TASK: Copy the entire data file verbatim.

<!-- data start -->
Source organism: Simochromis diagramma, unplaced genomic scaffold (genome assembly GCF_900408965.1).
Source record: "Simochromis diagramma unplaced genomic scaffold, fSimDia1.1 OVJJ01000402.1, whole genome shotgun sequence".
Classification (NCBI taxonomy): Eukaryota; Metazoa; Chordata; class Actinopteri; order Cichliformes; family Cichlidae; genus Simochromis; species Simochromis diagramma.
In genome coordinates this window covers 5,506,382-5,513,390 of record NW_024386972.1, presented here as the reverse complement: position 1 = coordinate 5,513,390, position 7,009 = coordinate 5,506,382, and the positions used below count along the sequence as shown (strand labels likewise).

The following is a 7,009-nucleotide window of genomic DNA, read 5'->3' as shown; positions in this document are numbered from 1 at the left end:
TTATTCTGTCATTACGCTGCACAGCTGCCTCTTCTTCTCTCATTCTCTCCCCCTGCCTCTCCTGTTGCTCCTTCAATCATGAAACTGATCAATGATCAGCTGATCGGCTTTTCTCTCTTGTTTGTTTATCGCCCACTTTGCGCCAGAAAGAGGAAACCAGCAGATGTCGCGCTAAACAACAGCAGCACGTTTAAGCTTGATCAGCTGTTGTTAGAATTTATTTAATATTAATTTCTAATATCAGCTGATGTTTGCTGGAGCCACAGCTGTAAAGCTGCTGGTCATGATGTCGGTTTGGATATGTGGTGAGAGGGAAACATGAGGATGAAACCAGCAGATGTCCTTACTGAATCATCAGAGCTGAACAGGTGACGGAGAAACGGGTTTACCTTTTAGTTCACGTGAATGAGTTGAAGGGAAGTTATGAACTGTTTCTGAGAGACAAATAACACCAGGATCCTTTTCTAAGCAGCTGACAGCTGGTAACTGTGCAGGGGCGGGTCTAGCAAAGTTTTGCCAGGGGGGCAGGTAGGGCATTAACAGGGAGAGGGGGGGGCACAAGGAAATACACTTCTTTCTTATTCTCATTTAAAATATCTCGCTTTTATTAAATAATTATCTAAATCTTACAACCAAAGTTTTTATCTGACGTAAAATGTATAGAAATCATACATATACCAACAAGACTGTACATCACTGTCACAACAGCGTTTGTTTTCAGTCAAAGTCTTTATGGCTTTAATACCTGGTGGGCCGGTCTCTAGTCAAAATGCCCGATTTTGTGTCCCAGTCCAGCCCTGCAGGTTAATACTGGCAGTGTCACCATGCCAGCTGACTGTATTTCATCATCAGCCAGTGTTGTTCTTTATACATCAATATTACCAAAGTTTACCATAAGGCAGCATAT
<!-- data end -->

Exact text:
Source organism: Simochromis diagramma, unplaced genomic scaffold (genome assembly GCF_900408965.1).
Source record: "Simochromis diagramma unplaced genomic scaffold, fSimDia1.1 OVJJ01000402.1, whole genome shotgun sequence".
Classification (NCBI taxonomy): Eukaryota; Metazoa; Chordata; class Actinopteri; order Cichliformes; family Cichlidae; genus Simochromis; species Simochromis diagramma.
In genome coordinates this window covers 5,506,382-5,513,390 of record NW_024386972.1, presented here as the reverse complement: position 1 = coordinate 5,513,390, position 7,009 = coordinate 5,506,382, and the positions used below count along the sequence as shown (strand labels likewise).

The following is a 7,009-nucleotide window of genomic DNA, read 5'->3' as shown; positions in this document are numbered from 1 at the left end:
TTATTCTGTCATTACGCTGCACAGCTGCCTCTTCTTCTCTCATTCTCTCCCCCTGCCTCTCCTGTTGCTCCTTCAATCATGAAACTGATCAATGATCAGCTGATCGGCTTTTCTCTCTTGTTTGTTTATCGCCCACTTTGCGCCAGAAAGAGGAAACCAGCAGATGTCGCGCTAAACAACAGCAGCACGTTTAAGCTTGATCAGCTGTTGTTAGAATTTATTTAATATTAATTTCTAATATCAGCTGATGTTTGCTGGAGCCACAGCTGTAAAGCTGCTGGTCATGATGTCGGTTTGGATATGTGGTGAGAGGGAAACATGAGGATGAAACCAGCAGATGTCCTTACTGAATCATCAGAGCTGAACAGGTGACGGAGAAACGGGTTTACCTTTTAGTTCACGTGAATGAGTTGAAGGGAAGTTATGAACTGTTTCTGAGAGACAAATAACACCAGGATCCTTTTCTAAGCAGCTGACAGCTGGTAACTGTGCAGGGGCGGGTCTAGCAAAGTTTTGCCAGGGGGGCAGGTAGGGCATTAACAGGGAGAGGGGGGGGCACAAGGAAATACACTTCTTTCTTATTCTCATTTAAAATATCTCGCTTTTATTAAATAATTATCTAAATCTTACAACCAAAGTTTTTATCTGACGTAAAATGTATAGAAATCATACATATACCAACAAGACTGTACATCACTGTCACAACAGCGTTTGTTTTCAGTCAAAGTCTTTATGGCTTTAATACCTGGTGGGCCGGTCTCTAGTCAAAATGCCCGATTTTGTGTCCCAGTCCAGCCCTGCAGGTTAATACTGGCAGTGTCACCATGCCAGCTGACTGTATTTCATCATCAGCCAGTGTTGTTCTTTATACATCAATATTACCAAAGTTTACCATAAGGCAGCATAT